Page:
The White House said on Thursday that more than six million people have signed up for private plans, a significant political milestone for the Obama administration. Independent analysts estimate that an additional 3.5 million Americans are newly insured under Medicaid — figures the law’s backers hail as a success.
The emphasis is mine on that last line. For most of the Patient Protection and Affordable Care Act‘s troubled sojourn, the New York Times has donned cheerleader skirts whenever discussing it. Now they’re flinging skepticism about like a clown throwing out creepy at an adult’s birthday party. Now it’s not a lot of dreamy eyed, “Mr. Obama said…” reporting but, “the law’s backers”.
Distance yourselves much?
But those numbers may not reveal much. Federal officials do not know how many of those who selected plans were previously uninsured, or how many actually paid their premiums. Independent experts warn that the intense focus on national numbers is misguided, and that it will take years to fully assess the law’s impact, much less deem it a success or a failure.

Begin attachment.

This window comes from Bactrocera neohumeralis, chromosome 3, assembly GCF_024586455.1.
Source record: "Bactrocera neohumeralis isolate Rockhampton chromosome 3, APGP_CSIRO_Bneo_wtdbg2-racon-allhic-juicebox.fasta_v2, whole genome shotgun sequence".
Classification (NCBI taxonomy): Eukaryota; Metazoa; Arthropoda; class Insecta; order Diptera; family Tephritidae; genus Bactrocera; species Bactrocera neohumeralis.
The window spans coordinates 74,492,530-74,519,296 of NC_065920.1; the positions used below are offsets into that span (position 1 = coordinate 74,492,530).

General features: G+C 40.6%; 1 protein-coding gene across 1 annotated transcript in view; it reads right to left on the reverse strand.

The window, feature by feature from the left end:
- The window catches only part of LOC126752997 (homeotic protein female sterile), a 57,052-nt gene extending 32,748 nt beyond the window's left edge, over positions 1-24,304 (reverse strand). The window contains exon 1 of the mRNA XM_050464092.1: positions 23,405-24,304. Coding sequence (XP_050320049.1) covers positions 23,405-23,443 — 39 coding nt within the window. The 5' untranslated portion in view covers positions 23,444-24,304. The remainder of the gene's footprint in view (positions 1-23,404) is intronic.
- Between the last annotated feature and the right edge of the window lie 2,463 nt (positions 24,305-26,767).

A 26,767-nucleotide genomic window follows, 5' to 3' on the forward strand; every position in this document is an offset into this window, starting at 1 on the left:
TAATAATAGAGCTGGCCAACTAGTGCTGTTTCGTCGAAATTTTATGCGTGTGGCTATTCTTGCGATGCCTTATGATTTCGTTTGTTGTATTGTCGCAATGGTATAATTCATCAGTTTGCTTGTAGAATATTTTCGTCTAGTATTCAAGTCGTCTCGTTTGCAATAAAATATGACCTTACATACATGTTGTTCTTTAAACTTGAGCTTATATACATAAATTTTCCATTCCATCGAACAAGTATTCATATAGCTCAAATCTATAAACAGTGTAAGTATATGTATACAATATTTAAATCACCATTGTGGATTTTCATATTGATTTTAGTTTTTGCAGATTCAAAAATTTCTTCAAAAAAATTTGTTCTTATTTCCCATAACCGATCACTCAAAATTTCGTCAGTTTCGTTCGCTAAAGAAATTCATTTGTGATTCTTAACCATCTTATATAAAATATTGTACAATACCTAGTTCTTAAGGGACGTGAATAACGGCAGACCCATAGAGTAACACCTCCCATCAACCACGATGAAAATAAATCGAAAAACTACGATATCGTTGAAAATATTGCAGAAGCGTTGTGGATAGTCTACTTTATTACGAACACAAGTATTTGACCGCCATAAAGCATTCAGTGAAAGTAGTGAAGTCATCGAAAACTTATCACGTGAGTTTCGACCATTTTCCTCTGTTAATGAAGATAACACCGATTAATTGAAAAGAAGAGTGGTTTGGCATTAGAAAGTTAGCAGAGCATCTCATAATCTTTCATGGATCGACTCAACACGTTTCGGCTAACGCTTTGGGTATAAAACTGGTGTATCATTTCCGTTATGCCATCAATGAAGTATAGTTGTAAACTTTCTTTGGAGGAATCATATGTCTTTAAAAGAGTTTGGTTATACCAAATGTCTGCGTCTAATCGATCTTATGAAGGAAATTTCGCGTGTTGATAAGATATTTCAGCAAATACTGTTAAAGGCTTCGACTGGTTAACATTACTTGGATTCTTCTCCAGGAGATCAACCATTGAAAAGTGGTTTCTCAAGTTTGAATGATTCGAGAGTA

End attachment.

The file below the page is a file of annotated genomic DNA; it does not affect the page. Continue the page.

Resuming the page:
“The whole narrative about Obamacare — ‘Will they get to six million? What is the percentage of young adults going to be?’ — has almost nothing to do with whether the law is working or not, whether the premiums are affordable or not, whether people think they are getting a good deal or not,” said Drew Altman, president of the Kaiser Family Foundation, whose analysts are closely tracking the measure.
This is anecdotal, but I do know a number of people who have families and were pretty much forced onto the exchanges because their policies were cancelled and the new options were too expensive. That’s not “success”, that’s heavy-handed federal force.
I’m pretty sure those people don’t feel as if they got a “good deal”.